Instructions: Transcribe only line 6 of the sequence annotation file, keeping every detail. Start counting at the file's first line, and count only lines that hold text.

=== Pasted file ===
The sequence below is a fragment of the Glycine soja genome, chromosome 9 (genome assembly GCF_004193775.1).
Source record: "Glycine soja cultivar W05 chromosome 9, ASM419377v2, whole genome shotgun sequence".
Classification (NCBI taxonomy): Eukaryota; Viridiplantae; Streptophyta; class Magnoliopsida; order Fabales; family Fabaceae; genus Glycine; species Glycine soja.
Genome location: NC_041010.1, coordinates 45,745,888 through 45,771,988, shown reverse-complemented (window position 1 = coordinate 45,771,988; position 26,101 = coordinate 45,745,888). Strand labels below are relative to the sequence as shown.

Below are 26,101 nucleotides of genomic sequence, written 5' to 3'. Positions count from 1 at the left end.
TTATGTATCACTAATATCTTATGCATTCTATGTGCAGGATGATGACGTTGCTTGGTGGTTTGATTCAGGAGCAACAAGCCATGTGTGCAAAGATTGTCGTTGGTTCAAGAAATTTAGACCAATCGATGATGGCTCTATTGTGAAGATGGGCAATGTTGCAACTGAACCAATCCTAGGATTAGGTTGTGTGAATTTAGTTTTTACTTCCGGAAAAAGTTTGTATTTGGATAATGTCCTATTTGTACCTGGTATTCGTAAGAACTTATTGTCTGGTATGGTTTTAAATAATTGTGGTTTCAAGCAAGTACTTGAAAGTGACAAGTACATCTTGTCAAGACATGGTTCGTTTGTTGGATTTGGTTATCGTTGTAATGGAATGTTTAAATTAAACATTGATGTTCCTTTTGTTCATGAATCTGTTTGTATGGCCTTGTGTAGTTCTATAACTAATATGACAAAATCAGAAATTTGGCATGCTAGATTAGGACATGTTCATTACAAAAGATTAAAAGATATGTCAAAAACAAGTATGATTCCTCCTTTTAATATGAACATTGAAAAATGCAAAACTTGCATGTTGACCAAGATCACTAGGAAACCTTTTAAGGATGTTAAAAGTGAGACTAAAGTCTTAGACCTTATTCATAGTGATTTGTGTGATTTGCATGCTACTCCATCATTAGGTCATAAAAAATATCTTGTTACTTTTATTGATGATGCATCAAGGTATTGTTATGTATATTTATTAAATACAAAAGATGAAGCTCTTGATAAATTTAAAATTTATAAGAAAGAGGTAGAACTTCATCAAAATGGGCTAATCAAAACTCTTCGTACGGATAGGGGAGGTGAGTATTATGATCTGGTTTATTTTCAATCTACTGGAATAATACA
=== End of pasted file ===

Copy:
TTATGTATCACTAATATCTTATGCATTCTATGTGCAGGATGATGACGTTGCTTGGTGGTTTGATTCAGGAGCAACAAGCCATGTGTGCAAAGATTGTCGTTGGTTCAAGAAATTTAGACCAATCGATGATGGCTCTATTGTGAAGATGGGCAATGTTGCAACTGAACCAATCCTAGGATTAGGTTGTGTGAATTTAGTTTTTACTTCCGGAAAAAGTTTGTATTTGGATAATGTCCTATTTGTACCTGGTATTCGTAAGAACTTATTGTCTGGTATGGTTTTAAATAATTGTGGTTTCAAGCAAGTACTTGAAAGTGACAAGTACATCTTGTCAAGACATGGTTCGTTTGTTGGATTTGGTTATCGTTGTAATGGAATGTTTAAATTAAACATTGATGTTCCTTTTGTTCATGAATCTGTTTGTATGGCCTTGTGTAGTTCTATAACTAATATGACAAAATCAGAAATTTGGCATGCTAGATTAGGACATGTTCATTACAAAAGATTAAAAGATATGTCAAAAACAAGTATGATTCCTCCTTTTAATATGAACATTGAAAAATGCAAAACTTGCATGTTGACCAAGATCACTAGGAAACCTTTTAAGGATGTTAAAAGTGAGACTAAAGTCTTAGACCTTATTCATAGTGATTTGTGTGATTTGCATGCTACTCCATCATTAGGTCATAAAAAATATCTTGTTACTTTTATTGATGATGCATCAAGGTATTGTTATGTATATTTATTAAATACAAAAGATGAAGCTCTTGATAAATTTAAAATTTATAAGAAAGAGGTAGAACTTCATCAAAATGGGCTAATCAAAACTCTTCGTACGGATAGGGGAGGTGAGTATTATGATCTGGTTTATTTTCAATCTACTGGAATAATACA